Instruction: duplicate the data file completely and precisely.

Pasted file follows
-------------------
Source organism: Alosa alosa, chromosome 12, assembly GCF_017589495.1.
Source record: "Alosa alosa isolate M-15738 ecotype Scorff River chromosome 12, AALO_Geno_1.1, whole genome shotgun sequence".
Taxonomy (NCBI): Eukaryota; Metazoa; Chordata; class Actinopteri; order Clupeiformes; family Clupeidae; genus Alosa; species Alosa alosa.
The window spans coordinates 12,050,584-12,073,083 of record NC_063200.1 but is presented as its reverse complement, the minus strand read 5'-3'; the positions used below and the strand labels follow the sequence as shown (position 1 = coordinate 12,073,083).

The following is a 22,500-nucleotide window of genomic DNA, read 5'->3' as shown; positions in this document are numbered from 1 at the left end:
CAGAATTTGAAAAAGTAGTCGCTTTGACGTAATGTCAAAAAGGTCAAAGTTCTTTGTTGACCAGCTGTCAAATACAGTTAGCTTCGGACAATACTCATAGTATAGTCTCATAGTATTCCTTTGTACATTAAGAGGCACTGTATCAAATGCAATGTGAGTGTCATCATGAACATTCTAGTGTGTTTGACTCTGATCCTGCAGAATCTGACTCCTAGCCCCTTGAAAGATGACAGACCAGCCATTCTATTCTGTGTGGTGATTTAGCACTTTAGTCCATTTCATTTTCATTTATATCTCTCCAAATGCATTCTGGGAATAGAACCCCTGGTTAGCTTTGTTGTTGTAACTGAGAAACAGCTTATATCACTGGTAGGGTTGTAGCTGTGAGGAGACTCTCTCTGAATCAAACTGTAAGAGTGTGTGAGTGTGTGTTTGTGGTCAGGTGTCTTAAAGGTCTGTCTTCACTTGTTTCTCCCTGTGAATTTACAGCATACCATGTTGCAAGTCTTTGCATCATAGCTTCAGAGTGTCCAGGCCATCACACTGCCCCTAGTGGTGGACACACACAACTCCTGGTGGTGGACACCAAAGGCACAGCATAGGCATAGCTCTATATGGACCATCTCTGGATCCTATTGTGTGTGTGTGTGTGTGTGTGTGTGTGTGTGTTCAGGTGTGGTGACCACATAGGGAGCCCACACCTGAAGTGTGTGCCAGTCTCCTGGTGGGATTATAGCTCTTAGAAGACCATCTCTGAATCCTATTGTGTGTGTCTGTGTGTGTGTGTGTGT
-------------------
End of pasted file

Source organism: Alosa alosa, chromosome 12, assembly GCF_017589495.1.
Source record: "Alosa alosa isolate M-15738 ecotype Scorff River chromosome 12, AALO_Geno_1.1, whole genome shotgun sequence".
Taxonomy (NCBI): Eukaryota; Metazoa; Chordata; class Actinopteri; order Clupeiformes; family Clupeidae; genus Alosa; species Alosa alosa.
The window spans coordinates 12,050,584-12,073,083 of record NC_063200.1 but is presented as its reverse complement, the minus strand read 5'-3'; the positions used below and the strand labels follow the sequence as shown (position 1 = coordinate 12,073,083).

The following is a 22,500-nucleotide window of genomic DNA, read 5'->3' as shown; positions in this document are numbered from 1 at the left end:
CAGAATTTGAAAAAGTAGTCGCTTTGACGTAATGTCAAAAAGGTCAAAGTTCTTTGTTGACCAGCTGTCAAATACAGTTAGCTTCGGACAATACTCATAGTATAGTCTCATAGTATTCCTTTGTACATTAAGAGGCACTGTATCAAATGCAATGTGAGTGTCATCATGAACATTCTAGTGTGTTTGACTCTGATCCTGCAGAATCTGACTCCTAGCCCCTTGAAAGATGACAGACCAGCCATTCTATTCTGTGTGGTGATTTAGCACTTTAGTCCATTTCATTTTCATTTATATCTCTCCAAATGCATTCTGGGAATAGAACCCCTGGTTAGCTTTGTTGTTGTAACTGAGAAACAGCTTATATCACTGGTAGGGTTGTAGCTGTGAGGAGACTCTCTCTGAATCAAACTGTAAGAGTGTGTGAGTGTGTGTTTGTGGTCAGGTGTCTTAAAGGTCTGTCTTCACTTGTTTCTCCCTGTGAATTTACAGCATACCATGTTGCAAGTCTTTGCATCATAGCTTCAGAGTGTCCAGGCCATCACACTGCCCCTAGTGGTGGACACACACAACTCCTGGTGGTGGACACCAAAGGCACAGCATAGGCATAGCTCTATATGGACCATCTCTGGATCCTATTGTGTGTGTGTGTGTGTGTGTGTGTGTGTGTGTTCAGGTGTGGTGACCACATAGGGAGCCCACACCTGAAGTGTGTGCCAGTCTCCTGGTGGGATTATAGCTCTTAGAAGACCATCTCTGAATCCTATTGTGTGTGTCTGTGTGTGTGTGTGTGT